We would also like to point out that the formation of acoustic supermode has nothing to do with frequency, as theoretically unveiled by Eq. (4). To verify this, we simulate the propagation of the 1st-ordered supermodes at two different frequencies of 4.5 kHz and 5 kHz, respectively, as shown in Fig. 4(a,b). The maps of pressure field distribution display the stable propagation of supermodes, in respect that the output signal is almost the same as the input. From the simulation, we can obtain the supermode wavelengths of the 1st-ordered supermodes at 4.5 kHz and 5 kHz, viz., and , which shows that the supermode wavelength becomes longer at lower frequencies. In Figure 4(c,d), the experimental results agree with the simulation quite well, with both indicating that the designed waveguide complex can effectively support the acoustic supermode propagation in broadband.

Figure 4: Robustness of acoustic supermodes at different frequencies.
figure4

(a,b) Normalized pressure field distributions of the 1st-ordered supermodes at 4.5 kHz and 5 kHz, respectively. As predicted by Eq. (4), both supermodes take the same form of . (c,d) Simulated and measured pressure field distributions along the central line of channels 1, 2, and 3 from z = 30 cm to z = 60 cm, corresponding to the cases of (a) and (b), respectively. The blue dot dash line, red dashed line, and black solid line are the simulation data of channels 1, 2, and 3, while the blue squares, red circles, and black triangles are the measured data of channels 1, 2, and 3 in experiments.

At last, we show that our technique can be applied in the ultrasound regime, which might be useful in high-fidelity broadband underwater communication. In the proof-of-concept simulation, we employ Steel (mass density ρ = 7.80 × 103 Kg/m3; velocity of longitudinal waves cl = 6100 m/s; velocity of transverse waves ct = 3300 m/s) instead of Aluminum alloy to reduce solid-liquid coupling. The operation frequency is chosen to be 1.02 MHz. For the structural parameters scaled by approximately 0.022, the thickness, slit width, and slit period of gratings are t = 0.308 mm, s = 0.11 mm, and p = 0.44 mm, respectively. The width of air channels w = 0.572 mm. We simulate the ultrasound propagation in the coupled waveguide complex in Fig. 5(a–f), where the thermo-viscous damping effect and solid-liquid coupling are taken into consideration. Even though there exist some field disturbances due to solid-liquid interaction, our results still reflect the characteristic propagation of acoustic supermodes, where the field pattern is periodically repeated along z axis.

Figure 5: Pressure fields of different propagating modes in the ultrasound regime.
figure5

(ae) Normalized pressure field distributions of five different supermodes at m = 1, 2, 3, 4, 5, respectively. The weight factors of all water channels for each supermode are appended on top of the corresponding panels. (f) Normalized pressure field distribution when the input does not form a supermode. The operation frequency f = 1.02 MHz.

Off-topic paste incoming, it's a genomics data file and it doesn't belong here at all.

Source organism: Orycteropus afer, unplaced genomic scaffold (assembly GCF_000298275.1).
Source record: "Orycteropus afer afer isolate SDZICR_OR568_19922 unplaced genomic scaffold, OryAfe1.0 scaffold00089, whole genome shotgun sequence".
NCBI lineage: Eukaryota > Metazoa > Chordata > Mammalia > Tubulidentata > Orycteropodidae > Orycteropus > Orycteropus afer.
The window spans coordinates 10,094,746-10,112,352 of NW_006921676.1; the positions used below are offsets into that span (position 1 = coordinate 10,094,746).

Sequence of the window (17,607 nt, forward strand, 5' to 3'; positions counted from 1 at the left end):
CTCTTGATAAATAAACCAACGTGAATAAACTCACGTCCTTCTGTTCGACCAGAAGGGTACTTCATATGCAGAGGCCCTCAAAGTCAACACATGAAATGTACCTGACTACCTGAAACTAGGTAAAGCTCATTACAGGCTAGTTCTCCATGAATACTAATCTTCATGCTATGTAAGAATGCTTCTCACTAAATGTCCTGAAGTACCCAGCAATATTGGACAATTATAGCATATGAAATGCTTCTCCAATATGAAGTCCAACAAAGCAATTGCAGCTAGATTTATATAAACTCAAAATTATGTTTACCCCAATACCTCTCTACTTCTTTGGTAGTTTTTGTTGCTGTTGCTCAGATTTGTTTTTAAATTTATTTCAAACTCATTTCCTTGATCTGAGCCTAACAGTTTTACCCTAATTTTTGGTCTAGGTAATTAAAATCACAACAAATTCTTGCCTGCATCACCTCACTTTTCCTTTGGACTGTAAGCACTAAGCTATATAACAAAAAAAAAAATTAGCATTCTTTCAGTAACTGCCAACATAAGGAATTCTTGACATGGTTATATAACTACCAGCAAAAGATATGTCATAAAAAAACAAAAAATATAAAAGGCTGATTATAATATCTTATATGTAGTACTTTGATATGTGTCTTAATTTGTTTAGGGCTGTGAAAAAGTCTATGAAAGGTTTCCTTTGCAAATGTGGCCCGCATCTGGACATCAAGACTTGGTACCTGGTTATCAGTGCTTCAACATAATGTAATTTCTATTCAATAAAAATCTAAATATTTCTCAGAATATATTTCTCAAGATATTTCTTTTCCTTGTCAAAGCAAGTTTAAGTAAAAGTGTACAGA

Discussions

In summary, we have investigated the supermode propagation in coupled acoustic waveguides analytically, numerically, and experimentally. The experimental results agree well with the theoretical prediction and numerical simulation. The proposed device bears the advantages of easy fabrication, small fingerprint, low-loss and broadband performance, as well as the potential to further extend into higher dimensions and the ultrasound regime, which is very promising in various practical applications, such as underwater acoustic communication, ultrasound imaging, and sensing, etc. Our study may pave the way to explore other types of anomalous wave manipulation in integrated acoustic networks.

Methods

Numerical simulation

Throughout this paper, we consider the thermo-viscous damping in all numerical simulations by employing thermo-acoustics module of COMSOL MultiphysicsTM 5.2. A perfectly matched layer is added at the right side to prevent reflections. In the ultrasound simulation, the solid-fluid interaction is also take into consideration.

Experimental measurement

In the experiment, we employ a multi-function waveform generator (RIGOL DG1032Z) and a stable power amplifier (AOSIBAO A8 HIFI) to output multiple locked sinusoidal electrical signals, and then use a connected full-range driver (HiVi B1S) to convert the electrical signals into sound. The pressure field is measured by a 1/8-inch diameter Brüel&Kjær Type-LAN-XI-3160 condenser microphone. All data are recorded and processed with Brüel&Kjær PULSE 3160-A-042 4-channel analyser. During the field measurement, other unmeasured holes are plugged with screws to prevent sound leakage.

Additional Information

How to cite this article: Shen, Y.-X. et al. Observation of low-loss broadband supermode propagation in coupled acoustic waveguide complex. Sci. Rep. 7, 45603; doi: 10.1038/srep45603 (2017).

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Acknowledgements

This work was supported by National Natural Science Foundation of China (Grant Nos. 11674119, 11690030, 11690032, 11404125). X. F. Z. acknowledges the financial support from the Bird Nest Plan of HUST.

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Contributions

Y.X.S. and Y.G.P. carried out the numerical simulations and theoretical analysis. Y.X.S. and X.C.C. fabricated the sample and did the experiments. X.F.Z., Y.X.S., D.G.Z. and Y.G.P. contributed in the discussion of theoretical analysis and wrote the paper. X.F.Z. conceived and supervised the study.

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Correspondence to Xue-Feng Zhu.

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Shen, Y., Peng, Y., Chen, X. et al. Observation of low-loss broadband supermode propagation in coupled acoustic waveguide complex. Sci Rep 7, 45603 (2017). https://doi.org/10.1038/srep45603